Outlook 2011 for Mac Is Here!
What this means to You

November, 2010 Review (updated Jan 27, 2011)

Microsoft's Microsoft Outlook 2011 for Mac is here and a lot of us are excited about this! This product replaces Entourage, Microsoft’s previous e-mail system on the Mac, and it ends a long dry spell for Mac users seeking a serious, Outlook-compatible, business e-mail application for the Mac.

It also gives Mac users a reasonably effective way to implement the powerful Workday Mastery To-Do list on a Mac, which means the popular task management principles in my Outlook for Windows Book: Total Workday Control Using Microsoft Outlook, 2nd. Ed., (and the recent book Master Your Workday Now!), can now be applied on a Mac (though I recommend ToodleDo more highly for that). I have received countless e-mails from Mac owners asking for a solution, so at the end of this article, I show you how you can configure Outlook 2011 for the Mac to implement this system. But first, let’s take a look at the software.

Note, should you be planning to purchase Outlook 2011 for the Mac, be aware that it comes as part of the new Microsoft Office for Mac 2011, which includes Outlook, Word, Excel, and PowerPoint. Be sure to buy the version called Microsoft Office for Mac Home and Business 2011 since the less expensive Home and Student version doesn’t include Outlook. Also note that you cannot buy Outlook 2011 separately from the Office suite.

I've been using Outlook 2011 for a while now, and by now I know it well. So what's my verdict, will you like Outlook 2011?

Well, that depends.

Initial Thoughts

Macintosh users upgrading from Mac Mail or Entourage will like it. They will find this new application to be a major improvement over their previous choices. It’s faster, more powerful, and much more business oriented than the older e-mail software on the Macintosh. Exchange integration is better (for Exchange 2007 or later anyway), and the local data file system has been designed for easier backups (one of Entourage user’s biggest complaints).

How about if you are a Windows Outlook user moving to a Macintosh? Well, if you are hoping for application parity across platforms, you will be mostly happy with the match up in the Mail, Calendar, and Contacts folders. The basic parts of these systems are robust and very similar to the Windows versions; and in many ways, the new program is easier to use. But if you are a power user, you are going to miss some features. This is especially true in the Tasks folder—you are going to miss a whole slew of features there. And the missing features complicate implementing the tasks management system I teach (but it can be done). More on that below.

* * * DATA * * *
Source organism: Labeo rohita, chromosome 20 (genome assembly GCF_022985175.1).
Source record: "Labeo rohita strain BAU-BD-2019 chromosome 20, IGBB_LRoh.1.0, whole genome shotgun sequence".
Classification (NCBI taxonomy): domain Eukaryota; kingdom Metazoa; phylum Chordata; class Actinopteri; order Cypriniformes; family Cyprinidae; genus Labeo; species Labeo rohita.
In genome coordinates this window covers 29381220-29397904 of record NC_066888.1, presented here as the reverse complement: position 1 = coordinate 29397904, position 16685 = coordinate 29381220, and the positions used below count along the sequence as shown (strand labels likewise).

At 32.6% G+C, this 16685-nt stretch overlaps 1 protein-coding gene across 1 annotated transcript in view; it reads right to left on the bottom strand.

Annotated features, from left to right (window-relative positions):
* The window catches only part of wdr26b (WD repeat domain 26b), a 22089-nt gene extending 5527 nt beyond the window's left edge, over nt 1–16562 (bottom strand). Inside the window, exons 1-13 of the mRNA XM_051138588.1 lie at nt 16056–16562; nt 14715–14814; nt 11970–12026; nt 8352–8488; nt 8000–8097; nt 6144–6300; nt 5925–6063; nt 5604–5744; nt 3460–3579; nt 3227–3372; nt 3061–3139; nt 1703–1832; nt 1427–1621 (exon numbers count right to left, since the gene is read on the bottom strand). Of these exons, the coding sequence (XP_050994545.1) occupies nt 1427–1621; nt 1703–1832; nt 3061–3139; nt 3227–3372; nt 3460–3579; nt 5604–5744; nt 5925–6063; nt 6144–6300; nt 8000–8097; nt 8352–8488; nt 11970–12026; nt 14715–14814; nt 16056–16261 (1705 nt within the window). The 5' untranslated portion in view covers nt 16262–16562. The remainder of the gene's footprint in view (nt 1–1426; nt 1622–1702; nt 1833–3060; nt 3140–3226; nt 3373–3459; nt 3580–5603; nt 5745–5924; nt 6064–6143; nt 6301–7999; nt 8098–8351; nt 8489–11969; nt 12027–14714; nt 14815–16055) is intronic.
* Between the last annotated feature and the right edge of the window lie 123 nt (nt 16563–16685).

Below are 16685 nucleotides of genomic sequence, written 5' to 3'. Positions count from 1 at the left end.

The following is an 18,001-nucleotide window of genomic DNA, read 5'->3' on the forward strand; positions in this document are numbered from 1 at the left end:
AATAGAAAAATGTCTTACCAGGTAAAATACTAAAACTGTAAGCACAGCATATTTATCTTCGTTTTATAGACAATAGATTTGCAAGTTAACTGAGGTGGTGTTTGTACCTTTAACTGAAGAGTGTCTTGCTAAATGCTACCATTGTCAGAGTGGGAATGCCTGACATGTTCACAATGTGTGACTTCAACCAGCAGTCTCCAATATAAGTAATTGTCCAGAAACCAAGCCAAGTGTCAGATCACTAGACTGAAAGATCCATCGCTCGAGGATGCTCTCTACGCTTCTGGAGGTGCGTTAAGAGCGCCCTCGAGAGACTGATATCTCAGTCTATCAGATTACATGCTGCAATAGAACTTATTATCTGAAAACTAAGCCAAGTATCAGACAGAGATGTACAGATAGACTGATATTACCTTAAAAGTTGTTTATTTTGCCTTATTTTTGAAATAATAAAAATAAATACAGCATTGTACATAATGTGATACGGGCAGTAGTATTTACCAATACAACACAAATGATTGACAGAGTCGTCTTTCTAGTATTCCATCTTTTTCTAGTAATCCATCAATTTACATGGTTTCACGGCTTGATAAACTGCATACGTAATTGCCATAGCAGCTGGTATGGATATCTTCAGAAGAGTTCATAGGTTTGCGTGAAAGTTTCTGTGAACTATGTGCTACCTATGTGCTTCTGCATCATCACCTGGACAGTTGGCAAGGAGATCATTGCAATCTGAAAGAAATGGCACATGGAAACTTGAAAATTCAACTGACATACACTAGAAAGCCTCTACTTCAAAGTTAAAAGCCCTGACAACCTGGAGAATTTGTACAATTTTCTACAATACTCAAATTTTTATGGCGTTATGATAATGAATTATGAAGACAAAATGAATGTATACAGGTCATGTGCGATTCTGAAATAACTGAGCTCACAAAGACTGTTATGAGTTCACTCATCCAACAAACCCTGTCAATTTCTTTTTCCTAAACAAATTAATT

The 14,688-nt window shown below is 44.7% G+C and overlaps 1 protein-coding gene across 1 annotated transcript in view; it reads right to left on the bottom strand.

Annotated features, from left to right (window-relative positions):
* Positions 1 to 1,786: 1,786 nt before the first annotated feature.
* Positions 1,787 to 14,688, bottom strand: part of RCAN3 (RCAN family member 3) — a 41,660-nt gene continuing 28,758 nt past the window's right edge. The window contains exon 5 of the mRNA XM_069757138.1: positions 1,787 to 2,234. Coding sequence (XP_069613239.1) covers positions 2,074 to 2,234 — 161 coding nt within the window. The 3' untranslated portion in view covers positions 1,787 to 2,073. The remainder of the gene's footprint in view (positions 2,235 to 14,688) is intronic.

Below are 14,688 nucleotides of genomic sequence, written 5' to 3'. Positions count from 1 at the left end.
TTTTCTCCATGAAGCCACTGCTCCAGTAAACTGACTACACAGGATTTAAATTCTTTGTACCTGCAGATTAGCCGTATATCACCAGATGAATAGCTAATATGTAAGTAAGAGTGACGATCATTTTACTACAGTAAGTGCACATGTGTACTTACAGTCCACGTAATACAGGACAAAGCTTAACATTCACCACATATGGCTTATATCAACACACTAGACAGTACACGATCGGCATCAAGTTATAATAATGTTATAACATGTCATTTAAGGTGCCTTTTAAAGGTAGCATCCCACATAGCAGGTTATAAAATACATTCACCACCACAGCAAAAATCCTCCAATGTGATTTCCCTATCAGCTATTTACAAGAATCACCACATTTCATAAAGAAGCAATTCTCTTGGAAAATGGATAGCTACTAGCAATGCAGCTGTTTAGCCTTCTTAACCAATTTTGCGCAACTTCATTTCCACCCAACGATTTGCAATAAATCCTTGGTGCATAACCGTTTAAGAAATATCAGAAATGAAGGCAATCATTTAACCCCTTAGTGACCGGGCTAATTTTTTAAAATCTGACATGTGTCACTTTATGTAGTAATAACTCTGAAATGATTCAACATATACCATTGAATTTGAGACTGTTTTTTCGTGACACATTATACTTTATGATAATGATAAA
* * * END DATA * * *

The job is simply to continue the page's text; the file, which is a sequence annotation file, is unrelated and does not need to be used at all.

First Look

So, let’s take a look at what you get in Microsoft Outlook for Mac 2011. Since most of my readers are already using Outlook on Windows, in this article I am giving special attention to how Outlook 2011 for the Mac compares it to its PC cousin. And let’s see how we will handle the Tasks folder weaknesses when managing tasks.

First of all, even though the designation “2011” seems like a step up from Outlook 2010 on the PC (the latter released in June of this year), this is not an upgrade or port from the Window’s cousin; nor is it an upgrade from Entourage on the Mac. Rather, this is an entirely new Macintosh product. In fact, the software was rewritten from the ground up in the highly-regarded Macintosh Cocoa development environment. The result is it is small and fast, it feels Mac-like, and it integrates well into the Mac OS.

Using E-mail on Outlook 2011

Other than a few differences, the e-mail portion of Outlook 2011 feels and acts very similar to the Windows Outlook experience. Within minutes after installing and connecting to my Exchange account I was writing and answering e-mails, and I quickly forgot I was not working in the PC version of Outlook.  

When you start Outlook 2011, the first thing you notice is how similar its appearance is to the Windows Outlook 2010 version. The Ribbon menu system is present, and compared to Outlook 2010, the Ribbon commands look the same, and, I think, they may even be a bit easier to understand. The Ribbon does have fewer commands available and some commands are in slightly different places (and unlike 2010, the Ribbon is not customizable). But nearly everything you’ll need is there.

Unlike Outlook 2010 though, commands are also present in a menu bar above the Outlook window (in the Macintosh main menu bar, in keeping with Macintosh design standards). It is as if the Ribbon of 2010 were combined with the menu bar of 2007, and as you might expect, many commands are repeated across both the menu and Ribbon. That said, in many cases, the menu list goes well beyond what’s on the Ribbon, so you’ll want to use both.

main window

The Mail List